• The New York Times published a 40-minute audio interview with Jennifer Doudna. The promises and pitfalls of CRISPR are discussed. New York Times. Link

  • Quanta, last week, ran a feature on Jeff Gore and his work on biological physics, synthetic biology, and microbial communities. Some of my work at Caltech was deeply inspired by Gore’s findings, particularly his group’s studies related to how quickly a functional gene can arise from mutations in totally random DNA sequences. This article is worth your time. Quanta Magazine. Link

  • published a story about the history of bacteriophages, and how a company is using them in clinical applications. Link

  • Biotechnology companies are being targeted in an onslaught of cyber attacks. Link

  • The Department of Defense awarded $87M to BioMADE “for a new Manufacturing Innovation Institute”. The goal of the new institute is to research and develop sustainable technologies for biological manufacturing. DoD. Link

  • Fifty Years, a VC firm in San Francisco, launched a new podcast called Translation, featuring interviews with the first authors of breakthrough papers in synthetic biology. Link

  • Audrey Teh, at St. George’s Hospital in London, is growing antibodies to fight cancer and COVID-19 in plants, in a greenhouse called “Skylab”. Nature. Link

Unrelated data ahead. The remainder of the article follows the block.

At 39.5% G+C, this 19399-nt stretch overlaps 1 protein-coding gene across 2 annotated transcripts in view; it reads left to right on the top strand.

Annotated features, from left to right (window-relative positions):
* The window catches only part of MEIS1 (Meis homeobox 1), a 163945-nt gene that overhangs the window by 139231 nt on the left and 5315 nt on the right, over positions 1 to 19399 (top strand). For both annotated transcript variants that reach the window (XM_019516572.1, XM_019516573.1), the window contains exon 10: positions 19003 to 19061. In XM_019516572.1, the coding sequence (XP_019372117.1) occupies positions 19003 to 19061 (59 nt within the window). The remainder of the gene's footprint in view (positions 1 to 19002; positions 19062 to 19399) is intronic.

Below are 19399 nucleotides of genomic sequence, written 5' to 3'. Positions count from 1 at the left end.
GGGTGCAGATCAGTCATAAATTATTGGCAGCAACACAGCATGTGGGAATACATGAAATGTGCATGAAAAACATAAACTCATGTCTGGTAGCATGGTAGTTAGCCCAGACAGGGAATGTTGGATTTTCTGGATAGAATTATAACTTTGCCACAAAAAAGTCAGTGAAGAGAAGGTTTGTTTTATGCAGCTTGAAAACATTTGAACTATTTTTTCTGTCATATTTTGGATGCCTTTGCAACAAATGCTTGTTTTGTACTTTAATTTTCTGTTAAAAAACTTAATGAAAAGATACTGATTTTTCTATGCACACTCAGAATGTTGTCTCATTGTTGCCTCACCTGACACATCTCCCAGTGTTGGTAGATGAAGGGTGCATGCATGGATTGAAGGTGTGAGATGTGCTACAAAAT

• Some biotechnology companies are going through multiple funding rounds in a single year; some have even gone public within 18 months from launch, setting a record pace (paywall). STAT. Link

  • Off-the-shelf CAR-T cell therapies may soon be available for patients with advanced B-cell lymphoma, according to preliminary clinical trial results reported by STAT on Oct. 21. STAT. Link

  • (Not synthetic biology) Nokia and NASA are building a cell network on the moon (in 2022). But it will be 4G—your internet connection on the moon will probably be slower than your grandmother’s Wi-Fi. Forbes. Link

🐩 Tweet of the Week

A useful machine learning framework for model-guided design of biological sequences. Applications are varied, but could include predictions of RNA secondary structures, creation of designer proteins, and engineering of new viral capsids. Check it out, or read the primer. 👇